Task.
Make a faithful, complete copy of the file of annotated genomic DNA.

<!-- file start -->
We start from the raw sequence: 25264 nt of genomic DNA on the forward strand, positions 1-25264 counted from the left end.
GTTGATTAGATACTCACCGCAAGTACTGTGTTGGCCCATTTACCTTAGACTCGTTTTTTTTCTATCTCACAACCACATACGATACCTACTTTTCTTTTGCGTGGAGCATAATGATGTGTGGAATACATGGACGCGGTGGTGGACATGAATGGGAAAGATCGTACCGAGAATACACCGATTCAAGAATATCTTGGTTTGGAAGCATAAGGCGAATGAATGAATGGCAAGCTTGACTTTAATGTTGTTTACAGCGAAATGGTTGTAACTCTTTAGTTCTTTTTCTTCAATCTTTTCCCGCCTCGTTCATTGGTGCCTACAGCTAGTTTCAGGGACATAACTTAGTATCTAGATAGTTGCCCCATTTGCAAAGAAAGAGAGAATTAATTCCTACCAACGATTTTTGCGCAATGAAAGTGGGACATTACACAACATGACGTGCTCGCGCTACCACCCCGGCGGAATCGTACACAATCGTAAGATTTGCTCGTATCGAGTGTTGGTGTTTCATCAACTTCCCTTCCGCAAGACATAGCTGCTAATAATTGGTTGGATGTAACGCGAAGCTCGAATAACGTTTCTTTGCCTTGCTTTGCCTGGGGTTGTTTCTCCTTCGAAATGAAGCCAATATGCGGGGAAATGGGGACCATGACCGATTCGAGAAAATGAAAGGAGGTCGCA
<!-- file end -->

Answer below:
We start from the raw sequence: 25264 nt of genomic DNA on the forward strand, positions 1-25264 counted from the left end.
GTTGATTAGATACTCACCGCAAGTACTGTGTTGGCCCATTTACCTTAGACTCGTTTTTTTTCTATCTCACAACCACATACGATACCTACTTTTCTTTTGCGTGGAGCATAATGATGTGTGGAATACATGGACGCGGTGGTGGACATGAATGGGAAAGATCGTACCGAGAATACACCGATTCAAGAATATCTTGGTTTGGAAGCATAAGGCGAATGAATGAATGGCAAGCTTGACTTTAATGTTGTTTACAGCGAAATGGTTGTAACTCTTTAGTTCTTTTTCTTCAATCTTTTCCCGCCTCGTTCATTGGTGCCTACAGCTAGTTTCAGGGACATAACTTAGTATCTAGATAGTTGCCCCATTTGCAAAGAAAGAGAGAATTAATTCCTACCAACGATTTTTGCGCAATGAAAGTGGGACATTACACAACATGACGTGCTCGCGCTACCACCCCGGCGGAATCGTACACAATCGTAAGATTTGCTCGTATCGAGTGTTGGTGTTTCATCAACTTCCCTTCCGCAAGACATAGCTGCTAATAATTGGTTGGATGTAACGCGAAGCTCGAATAACGTTTCTTTGCCTTGCTTTGCCTGGGGTTGTTTCTCCTTCGAAATGAAGCCAATATGCGGGGAAATGGGGACCATGACCGATTCGAGAAAATGAAAGGAGGTCGCA